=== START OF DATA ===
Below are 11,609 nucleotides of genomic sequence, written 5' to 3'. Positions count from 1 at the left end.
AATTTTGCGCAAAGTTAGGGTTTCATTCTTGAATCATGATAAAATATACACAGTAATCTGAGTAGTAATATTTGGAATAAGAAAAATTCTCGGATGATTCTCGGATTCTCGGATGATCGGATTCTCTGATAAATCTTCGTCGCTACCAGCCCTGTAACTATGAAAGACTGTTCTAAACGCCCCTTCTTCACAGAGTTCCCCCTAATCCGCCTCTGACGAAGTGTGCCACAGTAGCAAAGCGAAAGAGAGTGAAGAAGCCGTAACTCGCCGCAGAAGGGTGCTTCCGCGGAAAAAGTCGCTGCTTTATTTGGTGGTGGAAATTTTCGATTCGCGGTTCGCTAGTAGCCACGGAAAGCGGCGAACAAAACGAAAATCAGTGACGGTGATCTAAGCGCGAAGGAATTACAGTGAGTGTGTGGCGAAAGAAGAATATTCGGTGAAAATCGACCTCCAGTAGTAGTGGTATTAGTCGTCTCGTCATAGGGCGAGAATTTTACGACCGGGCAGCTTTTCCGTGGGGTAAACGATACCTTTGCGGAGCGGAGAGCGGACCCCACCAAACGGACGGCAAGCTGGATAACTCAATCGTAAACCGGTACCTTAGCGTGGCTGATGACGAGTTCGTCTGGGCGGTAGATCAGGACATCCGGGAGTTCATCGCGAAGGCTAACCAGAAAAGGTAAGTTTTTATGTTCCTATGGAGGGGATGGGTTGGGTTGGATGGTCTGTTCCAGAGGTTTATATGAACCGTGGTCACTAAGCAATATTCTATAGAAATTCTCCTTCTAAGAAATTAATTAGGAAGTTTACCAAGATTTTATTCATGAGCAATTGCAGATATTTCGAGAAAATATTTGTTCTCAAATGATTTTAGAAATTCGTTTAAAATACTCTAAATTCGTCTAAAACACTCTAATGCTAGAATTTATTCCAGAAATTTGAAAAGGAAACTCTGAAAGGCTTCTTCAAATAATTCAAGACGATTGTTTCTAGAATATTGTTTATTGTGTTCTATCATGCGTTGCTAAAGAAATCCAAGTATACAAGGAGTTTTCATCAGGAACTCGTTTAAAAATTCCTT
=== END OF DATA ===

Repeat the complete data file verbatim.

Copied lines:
Below are 11,609 nucleotides of genomic sequence, written 5' to 3'. Positions count from 1 at the left end.
AATTTTGCGCAAAGTTAGGGTTTCATTCTTGAATCATGATAAAATATACACAGTAATCTGAGTAGTAATATTTGGAATAAGAAAAATTCTCGGATGATTCTCGGATTCTCGGATGATCGGATTCTCTGATAAATCTTCGTCGCTACCAGCCCTGTAACTATGAAAGACTGTTCTAAACGCCCCTTCTTCACAGAGTTCCCCCTAATCCGCCTCTGACGAAGTGTGCCACAGTAGCAAAGCGAAAGAGAGTGAAGAAGCCGTAACTCGCCGCAGAAGGGTGCTTCCGCGGAAAAAGTCGCTGCTTTATTTGGTGGTGGAAATTTTCGATTCGCGGTTCGCTAGTAGCCACGGAAAGCGGCGAACAAAACGAAAATCAGTGACGGTGATCTAAGCGCGAAGGAATTACAGTGAGTGTGTGGCGAAAGAAGAATATTCGGTGAAAATCGACCTCCAGTAGTAGTGGTATTAGTCGTCTCGTCATAGGGCGAGAATTTTACGACCGGGCAGCTTTTCCGTGGGGTAAACGATACCTTTGCGGAGCGGAGAGCGGACCCCACCAAACGGACGGCAAGCTGGATAACTCAATCGTAAACCGGTACCTTAGCGTGGCTGATGACGAGTTCGTCTGGGCGGTAGATCAGGACATCCGGGAGTTCATCGCGAAGGCTAACCAGAAAAGGTAAGTTTTTATGTTCCTATGGAGGGGATGGGTTGGGTTGGATGGTCTGTTCCAGAGGTTTATATGAACCGTGGTCACTAAGCAATATTCTATAGAAATTCTCCTTCTAAGAAATTAATTAGGAAGTTTACCAAGATTTTATTCATGAGCAATTGCAGATATTTCGAGAAAATATTTGTTCTCAAATGATTTTAGAAATTCGTTTAAAATACTCTAAATTCGTCTAAAACACTCTAATGCTAGAATTTATTCCAGAAATTTGAAAAGGAAACTCTGAAAGGCTTCTTCAAATAATTCAAGACGATTGTTTCTAGAATATTGTTTATTGTGTTCTATCATGCGTTGCTAAAGAAATCCAAGTATACAAGGAGTTTTCATCAGGAACTCGTTTAAAAATTCCTT